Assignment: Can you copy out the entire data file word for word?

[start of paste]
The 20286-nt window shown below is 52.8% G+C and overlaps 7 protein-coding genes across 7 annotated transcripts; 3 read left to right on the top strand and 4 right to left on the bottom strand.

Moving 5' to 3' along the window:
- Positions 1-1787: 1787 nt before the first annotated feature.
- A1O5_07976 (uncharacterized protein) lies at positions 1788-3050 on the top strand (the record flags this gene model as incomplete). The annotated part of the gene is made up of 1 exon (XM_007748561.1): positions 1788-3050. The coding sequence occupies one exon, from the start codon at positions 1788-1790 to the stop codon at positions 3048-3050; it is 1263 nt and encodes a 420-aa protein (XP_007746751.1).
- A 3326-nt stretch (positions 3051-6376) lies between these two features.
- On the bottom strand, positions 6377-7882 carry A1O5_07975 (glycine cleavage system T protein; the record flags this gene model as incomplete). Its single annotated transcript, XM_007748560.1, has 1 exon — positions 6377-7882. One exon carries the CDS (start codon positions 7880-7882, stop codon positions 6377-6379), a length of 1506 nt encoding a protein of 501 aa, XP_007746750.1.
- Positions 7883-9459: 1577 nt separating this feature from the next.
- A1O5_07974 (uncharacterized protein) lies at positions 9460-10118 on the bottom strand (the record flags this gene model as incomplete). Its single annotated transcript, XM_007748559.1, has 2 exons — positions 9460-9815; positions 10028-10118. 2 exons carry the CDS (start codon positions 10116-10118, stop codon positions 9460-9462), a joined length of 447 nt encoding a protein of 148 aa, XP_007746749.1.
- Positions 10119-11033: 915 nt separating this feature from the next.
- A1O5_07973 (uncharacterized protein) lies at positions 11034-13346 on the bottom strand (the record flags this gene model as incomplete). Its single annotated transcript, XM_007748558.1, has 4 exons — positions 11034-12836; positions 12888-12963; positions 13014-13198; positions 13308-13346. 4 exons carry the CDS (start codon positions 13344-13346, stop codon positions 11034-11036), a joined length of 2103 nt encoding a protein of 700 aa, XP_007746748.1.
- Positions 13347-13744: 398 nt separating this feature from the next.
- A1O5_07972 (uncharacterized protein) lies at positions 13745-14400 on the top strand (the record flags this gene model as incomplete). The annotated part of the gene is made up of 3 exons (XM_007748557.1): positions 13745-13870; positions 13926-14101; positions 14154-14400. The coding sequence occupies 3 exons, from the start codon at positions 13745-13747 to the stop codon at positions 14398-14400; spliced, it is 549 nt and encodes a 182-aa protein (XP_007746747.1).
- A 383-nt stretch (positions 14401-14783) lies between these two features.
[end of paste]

The 20286-nt window shown below is 52.8% G+C and overlaps 7 protein-coding genes across 7 annotated transcripts; 3 read left to right on the top strand and 4 right to left on the bottom strand.

Moving 5' to 3' along the window:
- Positions 1-1787: 1787 nt before the first annotated feature.
- A1O5_07976 (uncharacterized protein) lies at positions 1788-3050 on the top strand (the record flags this gene model as incomplete). The annotated part of the gene is made up of 1 exon (XM_007748561.1): positions 1788-3050. The coding sequence occupies one exon, from the start codon at positions 1788-1790 to the stop codon at positions 3048-3050; it is 1263 nt and encodes a 420-aa protein (XP_007746751.1).
- A 3326-nt stretch (positions 3051-6376) lies between these two features.
- On the bottom strand, positions 6377-7882 carry A1O5_07975 (glycine cleavage system T protein; the record flags this gene model as incomplete). Its single annotated transcript, XM_007748560.1, has 1 exon — positions 6377-7882. One exon carries the CDS (start codon positions 7880-7882, stop codon positions 6377-6379), a length of 1506 nt encoding a protein of 501 aa, XP_007746750.1.
- Positions 7883-9459: 1577 nt separating this feature from the next.
- A1O5_07974 (uncharacterized protein) lies at positions 9460-10118 on the bottom strand (the record flags this gene model as incomplete). Its single annotated transcript, XM_007748559.1, has 2 exons — positions 9460-9815; positions 10028-10118. 2 exons carry the CDS (start codon positions 10116-10118, stop codon positions 9460-9462), a joined length of 447 nt encoding a protein of 148 aa, XP_007746749.1.
- Positions 10119-11033: 915 nt separating this feature from the next.
- A1O5_07973 (uncharacterized protein) lies at positions 11034-13346 on the bottom strand (the record flags this gene model as incomplete). Its single annotated transcript, XM_007748558.1, has 4 exons — positions 11034-12836; positions 12888-12963; positions 13014-13198; positions 13308-13346. 4 exons carry the CDS (start codon positions 13344-13346, stop codon positions 11034-11036), a joined length of 2103 nt encoding a protein of 700 aa, XP_007746748.1.
- Positions 13347-13744: 398 nt separating this feature from the next.
- A1O5_07972 (uncharacterized protein) lies at positions 13745-14400 on the top strand (the record flags this gene model as incomplete). The annotated part of the gene is made up of 3 exons (XM_007748557.1): positions 13745-13870; positions 13926-14101; positions 14154-14400. The coding sequence occupies 3 exons, from the start codon at positions 13745-13747 to the stop codon at positions 14398-14400; spliced, it is 549 nt and encodes a 182-aa protein (XP_007746747.1).
- A 383-nt stretch (positions 14401-14783) lies between these two features.